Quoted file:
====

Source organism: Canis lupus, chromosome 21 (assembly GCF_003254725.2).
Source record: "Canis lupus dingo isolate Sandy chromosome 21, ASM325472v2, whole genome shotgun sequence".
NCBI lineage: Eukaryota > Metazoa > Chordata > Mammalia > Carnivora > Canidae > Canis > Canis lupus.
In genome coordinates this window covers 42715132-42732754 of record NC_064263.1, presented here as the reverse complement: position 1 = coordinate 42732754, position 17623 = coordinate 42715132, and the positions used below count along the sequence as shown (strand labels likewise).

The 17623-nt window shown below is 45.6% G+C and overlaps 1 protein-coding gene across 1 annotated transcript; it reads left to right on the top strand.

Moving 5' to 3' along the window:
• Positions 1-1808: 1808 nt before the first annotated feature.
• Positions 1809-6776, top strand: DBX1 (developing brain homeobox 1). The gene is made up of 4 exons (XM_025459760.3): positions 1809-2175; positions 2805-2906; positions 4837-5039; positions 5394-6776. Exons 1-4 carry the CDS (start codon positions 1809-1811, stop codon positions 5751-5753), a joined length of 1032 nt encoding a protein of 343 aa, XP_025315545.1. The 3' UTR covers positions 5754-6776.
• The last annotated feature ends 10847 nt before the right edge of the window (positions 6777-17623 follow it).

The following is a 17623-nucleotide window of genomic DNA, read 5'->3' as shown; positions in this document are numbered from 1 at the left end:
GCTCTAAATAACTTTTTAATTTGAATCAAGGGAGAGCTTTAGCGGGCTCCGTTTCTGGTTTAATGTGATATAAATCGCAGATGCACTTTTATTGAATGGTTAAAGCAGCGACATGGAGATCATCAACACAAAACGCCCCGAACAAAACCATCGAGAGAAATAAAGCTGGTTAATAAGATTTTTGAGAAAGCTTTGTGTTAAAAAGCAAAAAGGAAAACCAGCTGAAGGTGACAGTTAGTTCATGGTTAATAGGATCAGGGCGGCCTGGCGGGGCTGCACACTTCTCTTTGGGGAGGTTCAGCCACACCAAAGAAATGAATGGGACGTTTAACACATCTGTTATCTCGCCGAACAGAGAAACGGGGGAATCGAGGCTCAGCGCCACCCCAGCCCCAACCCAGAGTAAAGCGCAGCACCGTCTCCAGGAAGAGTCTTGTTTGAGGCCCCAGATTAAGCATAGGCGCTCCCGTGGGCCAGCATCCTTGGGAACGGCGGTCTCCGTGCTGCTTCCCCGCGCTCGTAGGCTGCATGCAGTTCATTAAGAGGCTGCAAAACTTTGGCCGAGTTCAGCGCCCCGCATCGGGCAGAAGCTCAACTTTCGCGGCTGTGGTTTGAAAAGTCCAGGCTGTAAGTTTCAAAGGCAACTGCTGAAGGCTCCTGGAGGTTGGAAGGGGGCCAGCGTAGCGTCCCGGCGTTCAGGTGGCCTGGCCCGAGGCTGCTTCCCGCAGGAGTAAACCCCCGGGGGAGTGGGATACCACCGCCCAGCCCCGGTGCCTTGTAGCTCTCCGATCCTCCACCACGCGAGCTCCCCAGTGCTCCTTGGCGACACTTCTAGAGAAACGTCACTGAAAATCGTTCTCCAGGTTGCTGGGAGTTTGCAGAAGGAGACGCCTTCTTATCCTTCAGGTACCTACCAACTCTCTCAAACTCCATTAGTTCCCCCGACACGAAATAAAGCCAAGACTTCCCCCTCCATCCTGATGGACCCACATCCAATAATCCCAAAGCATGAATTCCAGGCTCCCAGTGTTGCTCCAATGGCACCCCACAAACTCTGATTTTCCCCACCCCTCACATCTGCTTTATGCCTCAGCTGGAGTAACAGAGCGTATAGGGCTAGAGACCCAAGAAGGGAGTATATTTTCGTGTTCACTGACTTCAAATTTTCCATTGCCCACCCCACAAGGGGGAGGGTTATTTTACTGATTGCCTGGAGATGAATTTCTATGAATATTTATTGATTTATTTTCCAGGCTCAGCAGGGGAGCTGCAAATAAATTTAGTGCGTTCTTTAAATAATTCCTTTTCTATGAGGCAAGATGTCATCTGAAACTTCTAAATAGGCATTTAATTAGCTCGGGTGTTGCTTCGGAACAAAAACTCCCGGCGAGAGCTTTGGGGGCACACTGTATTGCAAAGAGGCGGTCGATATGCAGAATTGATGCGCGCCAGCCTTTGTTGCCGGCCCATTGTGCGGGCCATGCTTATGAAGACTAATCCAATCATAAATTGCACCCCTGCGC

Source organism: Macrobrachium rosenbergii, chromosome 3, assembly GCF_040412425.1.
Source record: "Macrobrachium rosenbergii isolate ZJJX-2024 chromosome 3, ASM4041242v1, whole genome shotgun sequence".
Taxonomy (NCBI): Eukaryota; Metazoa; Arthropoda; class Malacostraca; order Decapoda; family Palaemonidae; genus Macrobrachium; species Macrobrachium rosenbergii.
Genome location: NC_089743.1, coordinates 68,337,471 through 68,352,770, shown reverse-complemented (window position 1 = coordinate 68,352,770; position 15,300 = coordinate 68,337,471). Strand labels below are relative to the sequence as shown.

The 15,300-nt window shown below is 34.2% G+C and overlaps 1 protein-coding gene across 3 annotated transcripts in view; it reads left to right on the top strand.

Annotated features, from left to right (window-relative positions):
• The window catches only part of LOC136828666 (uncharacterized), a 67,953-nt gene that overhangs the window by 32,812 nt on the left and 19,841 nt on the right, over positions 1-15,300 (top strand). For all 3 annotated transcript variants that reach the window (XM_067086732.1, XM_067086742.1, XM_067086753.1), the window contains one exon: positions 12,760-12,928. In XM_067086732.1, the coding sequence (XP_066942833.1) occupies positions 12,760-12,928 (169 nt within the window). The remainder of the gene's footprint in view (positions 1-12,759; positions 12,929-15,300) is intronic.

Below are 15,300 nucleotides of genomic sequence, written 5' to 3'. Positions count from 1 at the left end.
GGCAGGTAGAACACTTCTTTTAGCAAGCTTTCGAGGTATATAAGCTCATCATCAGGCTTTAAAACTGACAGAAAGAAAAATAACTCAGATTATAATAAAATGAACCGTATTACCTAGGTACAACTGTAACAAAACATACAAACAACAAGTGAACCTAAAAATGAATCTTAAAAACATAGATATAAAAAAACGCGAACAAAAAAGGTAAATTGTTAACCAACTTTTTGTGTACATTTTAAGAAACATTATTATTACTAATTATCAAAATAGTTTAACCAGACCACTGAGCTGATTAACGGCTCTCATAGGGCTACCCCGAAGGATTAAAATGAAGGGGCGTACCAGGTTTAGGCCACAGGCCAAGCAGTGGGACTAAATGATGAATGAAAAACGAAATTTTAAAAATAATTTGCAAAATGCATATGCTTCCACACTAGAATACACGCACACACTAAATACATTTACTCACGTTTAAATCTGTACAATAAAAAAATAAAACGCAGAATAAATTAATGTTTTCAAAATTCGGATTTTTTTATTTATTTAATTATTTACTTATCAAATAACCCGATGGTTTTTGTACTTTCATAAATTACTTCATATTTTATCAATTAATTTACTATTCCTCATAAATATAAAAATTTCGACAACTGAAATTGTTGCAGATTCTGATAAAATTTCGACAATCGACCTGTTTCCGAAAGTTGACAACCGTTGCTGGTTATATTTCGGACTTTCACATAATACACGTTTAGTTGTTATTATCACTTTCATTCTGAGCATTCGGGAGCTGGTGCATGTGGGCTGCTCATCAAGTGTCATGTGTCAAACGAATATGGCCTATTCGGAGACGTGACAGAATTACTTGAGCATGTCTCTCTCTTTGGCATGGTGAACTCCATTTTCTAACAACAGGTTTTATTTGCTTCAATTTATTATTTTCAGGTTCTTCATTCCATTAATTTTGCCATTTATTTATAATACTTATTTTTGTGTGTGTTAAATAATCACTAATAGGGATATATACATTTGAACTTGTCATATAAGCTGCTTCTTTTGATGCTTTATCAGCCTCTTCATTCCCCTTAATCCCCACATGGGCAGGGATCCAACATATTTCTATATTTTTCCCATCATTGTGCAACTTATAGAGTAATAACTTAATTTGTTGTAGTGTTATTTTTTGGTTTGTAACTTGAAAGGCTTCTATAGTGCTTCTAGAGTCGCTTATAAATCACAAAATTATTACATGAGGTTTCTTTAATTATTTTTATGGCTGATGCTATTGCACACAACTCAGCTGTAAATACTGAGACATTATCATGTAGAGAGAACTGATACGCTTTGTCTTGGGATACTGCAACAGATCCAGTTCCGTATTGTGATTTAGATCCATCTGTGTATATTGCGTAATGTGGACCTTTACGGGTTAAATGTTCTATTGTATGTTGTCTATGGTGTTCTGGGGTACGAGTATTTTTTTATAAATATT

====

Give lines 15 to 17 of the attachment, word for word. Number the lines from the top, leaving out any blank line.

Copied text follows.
Genome location: NC_089743.1, coordinates 68,337,471 through 68,352,770, shown reverse-complemented (window position 1 = coordinate 68,352,770; position 15,300 = coordinate 68,337,471). Strand labels below are relative to the sequence as shown.

The 15,300-nt window shown below is 34.2% G+C and overlaps 1 protein-coding gene across 3 annotated transcripts in view; it reads left to right on the top strand.

Annotated features, from left to right (window-relative positions):